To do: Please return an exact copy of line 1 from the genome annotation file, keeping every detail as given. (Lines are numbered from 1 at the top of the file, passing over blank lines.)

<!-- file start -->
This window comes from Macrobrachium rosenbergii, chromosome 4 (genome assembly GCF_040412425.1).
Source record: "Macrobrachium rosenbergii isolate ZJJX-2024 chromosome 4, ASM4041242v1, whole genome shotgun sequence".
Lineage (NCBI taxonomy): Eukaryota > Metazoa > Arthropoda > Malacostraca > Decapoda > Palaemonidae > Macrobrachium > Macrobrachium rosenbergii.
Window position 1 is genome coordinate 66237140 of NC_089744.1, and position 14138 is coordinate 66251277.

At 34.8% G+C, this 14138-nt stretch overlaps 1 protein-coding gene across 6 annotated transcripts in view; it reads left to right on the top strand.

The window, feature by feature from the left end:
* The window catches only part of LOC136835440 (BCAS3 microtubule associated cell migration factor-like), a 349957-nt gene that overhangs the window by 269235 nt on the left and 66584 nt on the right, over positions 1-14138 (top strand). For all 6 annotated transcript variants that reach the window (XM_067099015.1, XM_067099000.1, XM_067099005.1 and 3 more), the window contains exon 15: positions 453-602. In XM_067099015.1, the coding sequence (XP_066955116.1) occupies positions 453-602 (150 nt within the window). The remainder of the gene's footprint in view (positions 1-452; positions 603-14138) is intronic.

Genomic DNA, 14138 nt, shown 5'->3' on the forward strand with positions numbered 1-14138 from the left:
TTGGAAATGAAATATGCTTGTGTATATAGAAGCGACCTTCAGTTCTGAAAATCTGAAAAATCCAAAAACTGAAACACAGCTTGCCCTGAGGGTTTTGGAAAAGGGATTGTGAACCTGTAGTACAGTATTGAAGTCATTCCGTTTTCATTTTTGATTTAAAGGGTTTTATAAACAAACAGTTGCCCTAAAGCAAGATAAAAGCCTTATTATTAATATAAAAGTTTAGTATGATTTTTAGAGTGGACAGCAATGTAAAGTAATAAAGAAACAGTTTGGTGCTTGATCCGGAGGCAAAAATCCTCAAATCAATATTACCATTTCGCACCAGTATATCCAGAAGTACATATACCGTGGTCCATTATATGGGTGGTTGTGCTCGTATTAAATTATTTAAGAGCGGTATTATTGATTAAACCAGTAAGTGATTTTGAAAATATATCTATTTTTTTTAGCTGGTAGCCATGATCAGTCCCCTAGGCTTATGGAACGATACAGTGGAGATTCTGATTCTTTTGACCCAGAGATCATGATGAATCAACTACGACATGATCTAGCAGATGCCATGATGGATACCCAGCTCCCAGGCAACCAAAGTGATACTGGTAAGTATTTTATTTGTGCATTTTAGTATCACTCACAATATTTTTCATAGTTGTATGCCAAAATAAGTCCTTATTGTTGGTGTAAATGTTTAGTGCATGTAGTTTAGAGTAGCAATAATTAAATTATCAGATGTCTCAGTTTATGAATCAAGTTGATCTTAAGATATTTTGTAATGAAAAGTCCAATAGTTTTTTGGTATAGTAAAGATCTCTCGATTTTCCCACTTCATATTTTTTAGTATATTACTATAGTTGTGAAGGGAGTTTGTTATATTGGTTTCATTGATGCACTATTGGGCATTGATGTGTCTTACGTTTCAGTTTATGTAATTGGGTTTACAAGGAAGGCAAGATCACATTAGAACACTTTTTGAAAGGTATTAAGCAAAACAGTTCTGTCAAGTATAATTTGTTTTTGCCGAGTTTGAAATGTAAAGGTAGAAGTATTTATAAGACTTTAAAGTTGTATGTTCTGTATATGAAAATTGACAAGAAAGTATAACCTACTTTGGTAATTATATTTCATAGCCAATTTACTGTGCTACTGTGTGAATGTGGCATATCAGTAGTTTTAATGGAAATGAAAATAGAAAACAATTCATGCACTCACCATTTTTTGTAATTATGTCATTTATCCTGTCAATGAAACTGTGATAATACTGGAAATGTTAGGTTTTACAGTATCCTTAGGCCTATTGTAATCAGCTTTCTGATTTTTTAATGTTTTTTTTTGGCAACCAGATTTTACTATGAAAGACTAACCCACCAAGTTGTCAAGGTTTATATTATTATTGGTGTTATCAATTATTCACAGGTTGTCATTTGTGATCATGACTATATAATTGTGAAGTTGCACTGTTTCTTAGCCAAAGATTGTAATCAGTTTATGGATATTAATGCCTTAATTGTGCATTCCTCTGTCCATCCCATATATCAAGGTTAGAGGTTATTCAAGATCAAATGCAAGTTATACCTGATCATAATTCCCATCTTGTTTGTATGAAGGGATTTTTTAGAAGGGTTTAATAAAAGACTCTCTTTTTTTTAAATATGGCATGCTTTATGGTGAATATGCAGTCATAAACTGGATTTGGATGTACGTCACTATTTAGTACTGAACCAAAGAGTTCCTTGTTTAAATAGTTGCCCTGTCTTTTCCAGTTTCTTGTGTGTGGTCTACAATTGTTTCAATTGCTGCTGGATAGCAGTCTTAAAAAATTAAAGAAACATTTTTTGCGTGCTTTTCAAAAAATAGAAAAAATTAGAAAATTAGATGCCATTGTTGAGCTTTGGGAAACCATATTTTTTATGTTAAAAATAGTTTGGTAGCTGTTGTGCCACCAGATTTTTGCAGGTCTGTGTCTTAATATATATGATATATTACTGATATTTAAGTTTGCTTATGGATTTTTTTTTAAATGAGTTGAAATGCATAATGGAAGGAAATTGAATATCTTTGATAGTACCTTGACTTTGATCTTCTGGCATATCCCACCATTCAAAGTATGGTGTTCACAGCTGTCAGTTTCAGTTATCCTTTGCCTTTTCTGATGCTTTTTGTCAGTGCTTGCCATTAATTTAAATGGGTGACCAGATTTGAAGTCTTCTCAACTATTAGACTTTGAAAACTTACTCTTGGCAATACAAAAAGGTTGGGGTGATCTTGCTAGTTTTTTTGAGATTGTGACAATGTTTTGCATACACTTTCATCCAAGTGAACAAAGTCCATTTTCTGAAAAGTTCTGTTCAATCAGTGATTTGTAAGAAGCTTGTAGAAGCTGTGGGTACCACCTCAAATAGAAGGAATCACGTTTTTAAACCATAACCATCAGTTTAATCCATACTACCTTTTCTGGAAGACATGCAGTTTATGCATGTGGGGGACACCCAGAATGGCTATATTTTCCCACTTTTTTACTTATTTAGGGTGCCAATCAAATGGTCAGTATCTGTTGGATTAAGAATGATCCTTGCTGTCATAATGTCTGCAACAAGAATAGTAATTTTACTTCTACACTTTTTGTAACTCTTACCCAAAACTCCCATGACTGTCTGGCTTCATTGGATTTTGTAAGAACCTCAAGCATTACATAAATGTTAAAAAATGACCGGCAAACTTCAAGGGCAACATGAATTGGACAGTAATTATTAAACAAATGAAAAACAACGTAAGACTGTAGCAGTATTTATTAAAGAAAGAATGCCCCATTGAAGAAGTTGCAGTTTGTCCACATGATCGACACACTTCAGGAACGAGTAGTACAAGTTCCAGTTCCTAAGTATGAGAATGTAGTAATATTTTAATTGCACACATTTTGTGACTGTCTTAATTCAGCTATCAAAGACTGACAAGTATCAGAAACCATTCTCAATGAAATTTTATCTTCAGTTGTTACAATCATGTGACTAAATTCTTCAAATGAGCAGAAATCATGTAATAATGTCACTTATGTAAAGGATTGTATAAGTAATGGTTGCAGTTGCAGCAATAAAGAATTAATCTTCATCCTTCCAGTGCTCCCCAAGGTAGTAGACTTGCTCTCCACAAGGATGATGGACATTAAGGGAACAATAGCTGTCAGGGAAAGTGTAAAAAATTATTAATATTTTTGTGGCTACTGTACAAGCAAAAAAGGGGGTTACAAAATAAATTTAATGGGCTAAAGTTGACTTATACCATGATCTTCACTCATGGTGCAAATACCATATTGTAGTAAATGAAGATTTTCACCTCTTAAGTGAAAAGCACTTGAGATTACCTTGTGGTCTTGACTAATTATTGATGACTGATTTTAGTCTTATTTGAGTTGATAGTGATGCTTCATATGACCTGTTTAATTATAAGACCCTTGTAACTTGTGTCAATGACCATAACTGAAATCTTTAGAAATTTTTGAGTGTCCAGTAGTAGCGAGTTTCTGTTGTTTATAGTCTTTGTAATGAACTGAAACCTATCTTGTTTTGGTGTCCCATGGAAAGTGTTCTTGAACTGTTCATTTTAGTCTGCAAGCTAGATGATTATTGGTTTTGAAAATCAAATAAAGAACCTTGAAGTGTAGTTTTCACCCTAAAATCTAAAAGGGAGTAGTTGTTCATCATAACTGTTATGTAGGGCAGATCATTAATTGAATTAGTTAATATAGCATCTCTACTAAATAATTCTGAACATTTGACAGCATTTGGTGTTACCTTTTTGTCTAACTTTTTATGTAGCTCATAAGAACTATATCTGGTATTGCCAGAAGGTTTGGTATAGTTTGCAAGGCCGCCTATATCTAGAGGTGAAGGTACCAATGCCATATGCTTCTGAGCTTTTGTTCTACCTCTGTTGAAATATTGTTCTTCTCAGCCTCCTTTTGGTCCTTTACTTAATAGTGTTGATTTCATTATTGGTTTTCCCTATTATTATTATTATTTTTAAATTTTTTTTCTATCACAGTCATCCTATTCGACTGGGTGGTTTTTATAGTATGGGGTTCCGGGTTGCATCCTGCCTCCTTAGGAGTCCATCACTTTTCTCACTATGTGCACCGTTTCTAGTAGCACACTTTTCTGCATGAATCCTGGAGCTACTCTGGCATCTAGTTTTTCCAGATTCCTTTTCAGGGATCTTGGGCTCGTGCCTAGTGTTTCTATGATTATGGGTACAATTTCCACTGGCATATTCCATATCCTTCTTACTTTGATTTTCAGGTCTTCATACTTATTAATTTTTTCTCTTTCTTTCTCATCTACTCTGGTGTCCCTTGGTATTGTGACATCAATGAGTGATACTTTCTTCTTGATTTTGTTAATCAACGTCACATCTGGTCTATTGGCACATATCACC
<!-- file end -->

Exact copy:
This window comes from Macrobrachium rosenbergii, chromosome 4 (genome assembly GCF_040412425.1).